The letter, posted on Apple's Web site and titled "Thoughts on Music," is a long examination of Apple's iTunes and what the future may hold for the online distribution of copy-protected music. In the letter, Jobs says Apple was forced to create a DRM system to get the world's four largest record companies on board with the iTunes Store.
But there are alternatives, Jobs wrote. Apple and the rest of the online music distributors could continue down a DRM path; Apple could license the FairPlay technology to others; or record companies could be persuaded to license music without DRM technology. The company clearly favors the third option.
"Imagine a world where every online store sells DRM-free music encoded in open licensable formats," Jobs wrote. "In such a world, any player can play music purchased from any store, and any store can sell music which is playable on all players. This is clearly the best alternative for consumers, and Apple would embrace it in a heartbeat."
Jobs' letter is a bit surprising in that Apple, with the most successful online music store on the planet, has profited by including DRM technology in its products, said Mike McGuire, an analyst with Gartner. "I think it's really interesting that the company that's the greatest beneficiary of DRM systems is basically telling the industry, 'This is a problem, you need to fix this,'" he said.
RealNetworks saw Jobs' letter as a vindication of its efforts to encourage interoperability between music services, which led as far as thethat allowed songs bought from other online stores to play on the iPod.
"We've been talking about the need for open formats for a very long time," said Dan Sheeran, senior vice president for digital music at RealNetworks.
The letter appears to address critics of the iTunes Store in Europe, most recently evidenced by a , where regulators deemed the iTunes Store illegal. An Apple representative said the letter was not written in response to those recent legal decisions.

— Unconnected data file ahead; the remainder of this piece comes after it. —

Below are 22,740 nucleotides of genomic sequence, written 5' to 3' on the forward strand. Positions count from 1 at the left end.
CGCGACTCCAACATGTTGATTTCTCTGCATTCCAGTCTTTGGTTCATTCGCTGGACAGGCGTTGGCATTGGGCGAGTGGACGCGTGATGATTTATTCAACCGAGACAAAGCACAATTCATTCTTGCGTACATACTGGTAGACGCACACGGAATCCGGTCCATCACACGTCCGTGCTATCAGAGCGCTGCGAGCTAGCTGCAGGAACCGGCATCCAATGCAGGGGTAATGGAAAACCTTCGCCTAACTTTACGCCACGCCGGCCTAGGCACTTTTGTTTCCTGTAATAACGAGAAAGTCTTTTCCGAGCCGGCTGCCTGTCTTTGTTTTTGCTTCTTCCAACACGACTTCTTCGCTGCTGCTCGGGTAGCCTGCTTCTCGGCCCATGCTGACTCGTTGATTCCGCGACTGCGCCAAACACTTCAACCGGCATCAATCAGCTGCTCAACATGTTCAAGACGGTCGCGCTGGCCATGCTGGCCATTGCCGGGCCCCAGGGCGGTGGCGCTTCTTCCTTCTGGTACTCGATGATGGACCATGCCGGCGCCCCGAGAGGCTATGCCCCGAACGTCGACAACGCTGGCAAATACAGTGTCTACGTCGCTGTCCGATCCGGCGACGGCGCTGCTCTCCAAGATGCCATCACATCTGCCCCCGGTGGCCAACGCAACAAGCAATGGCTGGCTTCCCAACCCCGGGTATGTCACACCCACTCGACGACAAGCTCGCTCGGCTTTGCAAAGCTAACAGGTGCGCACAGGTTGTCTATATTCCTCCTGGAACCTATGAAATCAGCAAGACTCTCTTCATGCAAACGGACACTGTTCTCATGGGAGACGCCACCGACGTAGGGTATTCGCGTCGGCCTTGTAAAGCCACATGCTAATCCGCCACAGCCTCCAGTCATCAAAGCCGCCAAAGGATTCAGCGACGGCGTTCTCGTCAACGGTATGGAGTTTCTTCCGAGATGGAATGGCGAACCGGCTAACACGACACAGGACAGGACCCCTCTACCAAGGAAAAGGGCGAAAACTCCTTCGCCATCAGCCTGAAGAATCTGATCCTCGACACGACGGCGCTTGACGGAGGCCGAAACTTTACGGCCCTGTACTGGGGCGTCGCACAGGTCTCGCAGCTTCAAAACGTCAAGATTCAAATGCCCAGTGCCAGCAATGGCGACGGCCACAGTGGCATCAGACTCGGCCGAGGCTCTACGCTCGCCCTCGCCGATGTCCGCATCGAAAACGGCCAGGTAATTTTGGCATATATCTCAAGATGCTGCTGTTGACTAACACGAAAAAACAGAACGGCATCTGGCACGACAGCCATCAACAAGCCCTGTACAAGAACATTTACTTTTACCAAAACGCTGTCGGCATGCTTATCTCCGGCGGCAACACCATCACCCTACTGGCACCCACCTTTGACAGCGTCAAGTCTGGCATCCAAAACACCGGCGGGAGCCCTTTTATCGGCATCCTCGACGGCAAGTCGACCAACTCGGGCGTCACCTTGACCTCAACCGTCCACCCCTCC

"Much of the concern over DRM systems has arisen in European countries," Jobs wrote. "Perhaps those unhappy with the current situation should redirect their energies towards persuading the music companies to sell their music DRM-free."
"You've got to hand it to Steve Jobs; he knows how to attract attention and how to deflect attention," said James McQuivey, an analyst with Forrester Research. "He turned the whole European DRM question on its ear. 'You want me to open up FairPlay? Well, I don't even want FairPlay.'"
The Recording Industry Association of America, however, issued a statement interpreting Jobs' letter as an offer to license the FairPlay technology.
"Apple's offer to license FairPlay to other technology companies is a welcome breakthrough and would be a real victory for fans, artists and labels. There have been many services seeking a license to the Apple DRM. This would enable the interoperability that we have been urging for a very long time," it said in an e-mailed statement.
Opening the FairPlay DRM technology wouldn't be a wise strategy because Apple would have to give up the secrets of how that technology works, and it's likely that a hack for the technology would appear very quickly, Jobs wrote. Under its agreement with the record companies, Apple has just a few weeks to fix FairPlay if a breach is detected--otherwise the record company can pull all of its songs from the iTunes Store, he wrote.
"Apple has concluded that if it licenses FairPlay to others, it can no longer guarantee to protect the music it licenses from the big four music companies," Jobs wrote in his letter.
An Apple representative declined to comment on the RIAA's interpretation of the letter.